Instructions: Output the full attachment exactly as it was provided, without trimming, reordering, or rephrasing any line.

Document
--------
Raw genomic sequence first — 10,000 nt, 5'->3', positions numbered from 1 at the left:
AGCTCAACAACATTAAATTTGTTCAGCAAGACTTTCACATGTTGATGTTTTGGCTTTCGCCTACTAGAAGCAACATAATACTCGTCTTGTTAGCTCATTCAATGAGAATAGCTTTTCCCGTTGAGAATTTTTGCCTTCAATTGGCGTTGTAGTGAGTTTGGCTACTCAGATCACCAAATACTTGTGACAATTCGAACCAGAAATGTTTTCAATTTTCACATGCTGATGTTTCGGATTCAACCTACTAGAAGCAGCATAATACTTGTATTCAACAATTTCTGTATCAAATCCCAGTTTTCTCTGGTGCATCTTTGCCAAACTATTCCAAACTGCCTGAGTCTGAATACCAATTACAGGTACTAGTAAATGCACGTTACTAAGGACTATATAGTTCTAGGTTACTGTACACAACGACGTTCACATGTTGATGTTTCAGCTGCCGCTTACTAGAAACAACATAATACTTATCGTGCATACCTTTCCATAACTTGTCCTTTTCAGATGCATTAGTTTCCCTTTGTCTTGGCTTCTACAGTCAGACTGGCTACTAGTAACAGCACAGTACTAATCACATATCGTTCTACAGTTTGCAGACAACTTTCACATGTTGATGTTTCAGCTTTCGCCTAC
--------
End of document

Raw genomic sequence first — 10,000 nt, 5'->3', positions numbered from 1 at the left:
AGCTCAACAACATTAAATTTGTTCAGCAAGACTTTCACATGTTGATGTTTTGGCTTTCGCCTACTAGAAGCAACATAATACTCGTCTTGTTAGCTCATTCAATGAGAATAGCTTTTCCCGTTGAGAATTTTTGCCTTCAATTGGCGTTGTAGTGAGTTTGGCTACTCAGATCACCAAATACTTGTGACAATTCGAACCAGAAATGTTTTCAATTTTCACATGCTGATGTTTCGGATTCAACCTACTAGAAGCAGCATAATACTTGTATTCAACAATTTCTGTATCAAATCCCAGTTTTCTCTGGTGCATCTTTGCCAAACTATTCCAAACTGCCTGAGTCTGAATACCAATTACAGGTACTAGTAAATGCACGTTACTAAGGACTATATAGTTCTAGGTTACTGTACACAACGACGTTCACATGTTGATGTTTCAGCTGCCGCTTACTAGAAACAACATAATACTTATCGTGCATACCTTTCCATAACTTGTCCTTTTCAGATGCATTAGTTTCCCTTTGTCTTGGCTTCTACAGTCAGACTGGCTACTAGTAACAGCACAGTACTAATCACATATCGTTCTACAGTTTGCAGACAACTTTCACATGTTGATGTTTCAGCTTTCGCCTAC